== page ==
Purpose The diagnosis of pulmonary embolism (PE) remains elusive due to the non-specific presentation of patients with the disease. The D-dimer blood test has been proven effective in ruling-out PE in patients stratified into a low-risk category, yet no study has confirmed its effectiveness in those with a moderate or high pre-test probability (PTP). This study attempts to determine the clinical outcomes of patients categorized as moderate to high risk for PE who had negative D-dimer test results (≤500 ng/mL.)
Methods A prospective study was performed based on the current University of Colorado Hospital protocol for patients suspected of PE between 1/24/03 and 8/4/04. Patients were enrolled when a D-dimer test was ordered for suspected PE and a research assistant was available. Two physicians (attending and senior resident) ranked PTP on a validated point scale and on their clinical gestalt. Subsequent tests were reviewed and ≥3-month follow-up was performed on all patients with moderate or high PTP and negative D-dimer results.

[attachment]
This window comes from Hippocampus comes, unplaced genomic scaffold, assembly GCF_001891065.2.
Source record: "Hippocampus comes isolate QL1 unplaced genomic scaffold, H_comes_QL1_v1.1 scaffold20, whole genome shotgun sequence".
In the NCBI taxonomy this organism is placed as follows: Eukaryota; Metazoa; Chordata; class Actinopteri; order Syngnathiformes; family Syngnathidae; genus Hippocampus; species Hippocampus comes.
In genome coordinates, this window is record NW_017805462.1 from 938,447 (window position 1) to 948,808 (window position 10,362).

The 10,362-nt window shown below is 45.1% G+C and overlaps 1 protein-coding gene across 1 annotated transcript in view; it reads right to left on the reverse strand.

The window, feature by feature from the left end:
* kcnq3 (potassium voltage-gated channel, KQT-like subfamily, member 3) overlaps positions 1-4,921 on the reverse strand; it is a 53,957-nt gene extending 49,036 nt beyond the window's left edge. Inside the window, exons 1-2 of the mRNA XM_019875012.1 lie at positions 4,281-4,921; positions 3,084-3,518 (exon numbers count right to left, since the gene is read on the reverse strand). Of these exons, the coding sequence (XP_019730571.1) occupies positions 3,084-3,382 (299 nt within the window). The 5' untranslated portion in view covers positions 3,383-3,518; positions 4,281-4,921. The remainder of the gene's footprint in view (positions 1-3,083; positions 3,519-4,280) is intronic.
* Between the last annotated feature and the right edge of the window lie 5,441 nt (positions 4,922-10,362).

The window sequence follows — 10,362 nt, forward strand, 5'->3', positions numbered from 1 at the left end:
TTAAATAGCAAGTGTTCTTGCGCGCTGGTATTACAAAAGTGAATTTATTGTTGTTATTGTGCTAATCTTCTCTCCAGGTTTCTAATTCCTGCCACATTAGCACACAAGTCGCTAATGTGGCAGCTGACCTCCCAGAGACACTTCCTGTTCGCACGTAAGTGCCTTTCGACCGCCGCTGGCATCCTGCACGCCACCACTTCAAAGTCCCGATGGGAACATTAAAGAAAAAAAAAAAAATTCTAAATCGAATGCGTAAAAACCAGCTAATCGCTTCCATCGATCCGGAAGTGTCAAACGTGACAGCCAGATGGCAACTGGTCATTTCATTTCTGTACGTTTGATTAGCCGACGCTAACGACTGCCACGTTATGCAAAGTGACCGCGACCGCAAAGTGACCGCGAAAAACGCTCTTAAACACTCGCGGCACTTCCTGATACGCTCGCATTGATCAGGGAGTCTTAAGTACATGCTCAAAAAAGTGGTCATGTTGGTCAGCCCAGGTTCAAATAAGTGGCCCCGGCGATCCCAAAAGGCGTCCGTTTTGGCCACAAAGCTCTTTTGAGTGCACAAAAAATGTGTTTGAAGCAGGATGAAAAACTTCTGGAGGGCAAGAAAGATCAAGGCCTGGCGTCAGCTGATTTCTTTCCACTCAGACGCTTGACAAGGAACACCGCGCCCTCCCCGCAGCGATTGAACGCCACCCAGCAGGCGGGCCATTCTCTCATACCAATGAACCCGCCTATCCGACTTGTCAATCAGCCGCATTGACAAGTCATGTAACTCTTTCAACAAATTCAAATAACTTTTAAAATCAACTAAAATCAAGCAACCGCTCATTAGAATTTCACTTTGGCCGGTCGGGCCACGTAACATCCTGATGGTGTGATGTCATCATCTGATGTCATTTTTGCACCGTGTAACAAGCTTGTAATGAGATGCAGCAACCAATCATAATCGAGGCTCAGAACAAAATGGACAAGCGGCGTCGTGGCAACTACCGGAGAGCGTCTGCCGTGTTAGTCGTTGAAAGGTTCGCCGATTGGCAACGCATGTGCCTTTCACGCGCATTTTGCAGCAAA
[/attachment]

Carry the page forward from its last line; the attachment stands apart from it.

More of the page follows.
Results Among the 259 patients enrolled in the study between 1/24/03 and 8/4/04, 44 had a non-low PTP according to Wells assessment by the attending physician. Seventeen of these patients had radiological imaging studies during their visit (15 CTPE, 2 V/Q). All of these studies were negative for acute PE. Twenty-four patients (73%), out of a possible 33 for whom a 3-month window had elapsed, were available for follow-up. None of these patients were diagnosed with PE in the interim.
Conclusions The results suggest that a negative D-dimer result safely rules out acute PE in non-low PTP patients.
Statistics from Altmetric.com
If you wish to reuse any or all of this article please use the link below which will take you to the Copyright Clearance Center’s RightsLink service. You will be able to get a quick price and instant permission to reuse the content in many different ways.